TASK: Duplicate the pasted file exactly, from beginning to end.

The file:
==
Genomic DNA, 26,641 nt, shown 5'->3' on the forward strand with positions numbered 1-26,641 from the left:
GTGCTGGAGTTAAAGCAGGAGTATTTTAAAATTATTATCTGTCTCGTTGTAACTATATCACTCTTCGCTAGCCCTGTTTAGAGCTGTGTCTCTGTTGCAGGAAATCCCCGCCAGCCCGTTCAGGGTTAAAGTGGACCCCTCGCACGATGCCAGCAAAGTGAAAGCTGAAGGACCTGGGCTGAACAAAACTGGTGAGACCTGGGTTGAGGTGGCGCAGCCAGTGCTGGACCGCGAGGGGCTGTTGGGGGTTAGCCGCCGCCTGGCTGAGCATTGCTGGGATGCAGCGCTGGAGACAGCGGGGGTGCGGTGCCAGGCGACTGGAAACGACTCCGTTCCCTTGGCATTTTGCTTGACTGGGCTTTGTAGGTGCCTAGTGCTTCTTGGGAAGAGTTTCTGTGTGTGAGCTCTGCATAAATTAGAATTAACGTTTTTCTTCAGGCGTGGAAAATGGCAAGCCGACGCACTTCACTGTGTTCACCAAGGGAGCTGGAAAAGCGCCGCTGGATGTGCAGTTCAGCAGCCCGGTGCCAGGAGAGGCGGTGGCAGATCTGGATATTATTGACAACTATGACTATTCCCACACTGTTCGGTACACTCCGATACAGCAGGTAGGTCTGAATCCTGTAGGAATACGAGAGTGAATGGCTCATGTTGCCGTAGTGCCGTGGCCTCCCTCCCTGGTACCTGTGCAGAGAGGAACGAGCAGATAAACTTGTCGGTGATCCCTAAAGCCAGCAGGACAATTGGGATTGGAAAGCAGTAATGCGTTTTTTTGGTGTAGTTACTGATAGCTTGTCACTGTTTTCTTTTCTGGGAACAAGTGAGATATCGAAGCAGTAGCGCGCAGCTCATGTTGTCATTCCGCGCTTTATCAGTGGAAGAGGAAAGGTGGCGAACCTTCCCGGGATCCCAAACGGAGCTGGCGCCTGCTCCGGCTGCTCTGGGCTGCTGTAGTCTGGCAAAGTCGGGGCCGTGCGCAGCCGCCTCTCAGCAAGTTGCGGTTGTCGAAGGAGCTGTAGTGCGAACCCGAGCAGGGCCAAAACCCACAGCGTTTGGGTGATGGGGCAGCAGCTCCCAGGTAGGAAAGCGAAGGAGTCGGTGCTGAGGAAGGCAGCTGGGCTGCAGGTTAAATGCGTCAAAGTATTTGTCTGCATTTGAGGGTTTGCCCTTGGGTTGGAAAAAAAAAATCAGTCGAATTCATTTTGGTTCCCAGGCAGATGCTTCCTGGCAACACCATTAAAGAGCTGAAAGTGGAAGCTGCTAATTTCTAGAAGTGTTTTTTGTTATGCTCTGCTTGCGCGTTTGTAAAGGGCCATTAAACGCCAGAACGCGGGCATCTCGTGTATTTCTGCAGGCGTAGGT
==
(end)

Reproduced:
Genomic DNA, 26,641 nt, shown 5'->3' on the forward strand with positions numbered 1-26,641 from the left:
GTGCTGGAGTTAAAGCAGGAGTATTTTAAAATTATTATCTGTCTCGTTGTAACTATATCACTCTTCGCTAGCCCTGTTTAGAGCTGTGTCTCTGTTGCAGGAAATCCCCGCCAGCCCGTTCAGGGTTAAAGTGGACCCCTCGCACGATGCCAGCAAAGTGAAAGCTGAAGGACCTGGGCTGAACAAAACTGGTGAGACCTGGGTTGAGGTGGCGCAGCCAGTGCTGGACCGCGAGGGGCTGTTGGGGGTTAGCCGCCGCCTGGCTGAGCATTGCTGGGATGCAGCGCTGGAGACAGCGGGGGTGCGGTGCCAGGCGACTGGAAACGACTCCGTTCCCTTGGCATTTTGCTTGACTGGGCTTTGTAGGTGCCTAGTGCTTCTTGGGAAGAGTTTCTGTGTGTGAGCTCTGCATAAATTAGAATTAACGTTTTTCTTCAGGCGTGGAAAATGGCAAGCCGACGCACTTCACTGTGTTCACCAAGGGAGCTGGAAAAGCGCCGCTGGATGTGCAGTTCAGCAGCCCGGTGCCAGGAGAGGCGGTGGCAGATCTGGATATTATTGACAACTATGACTATTCCCACACTGTTCGGTACACTCCGATACAGCAGGTAGGTCTGAATCCTGTAGGAATACGAGAGTGAATGGCTCATGTTGCCGTAGTGCCGTGGCCTCCCTCCCTGGTACCTGTGCAGAGAGGAACGAGCAGATAAACTTGTCGGTGATCCCTAAAGCCAGCAGGACAATTGGGATTGGAAAGCAGTAATGCGTTTTTTTGGTGTAGTTACTGATAGCTTGTCACTGTTTTCTTTTCTGGGAACAAGTGAGATATCGAAGCAGTAGCGCGCAGCTCATGTTGTCATTCCGCGCTTTATCAGTGGAAGAGGAAAGGTGGCGAACCTTCCCGGGATCCCAAACGGAGCTGGCGCCTGCTCCGGCTGCTCTGGGCTGCTGTAGTCTGGCAAAGTCGGGGCCGTGCGCAGCCGCCTCTCAGCAAGTTGCGGTTGTCGAAGGAGCTGTAGTGCGAACCCGAGCAGGGCCAAAACCCACAGCGTTTGGGTGATGGGGCAGCAGCTCCCAGGTAGGAAAGCGAAGGAGTCGGTGCTGAGGAAGGCAGCTGGGCTGCAGGTTAAATGCGTCAAAGTATTTGTCTGCATTTGAGGGTTTGCCCTTGGGTTGGAAAAAAAAAATCAGTCGAATTCATTTTGGTTCCCAGGCAGATGCTTCCTGGCAACACCATTAAAGAGCTGAAAGTGGAAGCTGCTAATTTCTAGAAGTGTTTTTTGTTATGCTCTGCTTGCGCGTTTGTAAAGGGCCATTAAACGCCAGAACGCGGGCATCTCGTGTATTTCTGCAGGCGTAGGT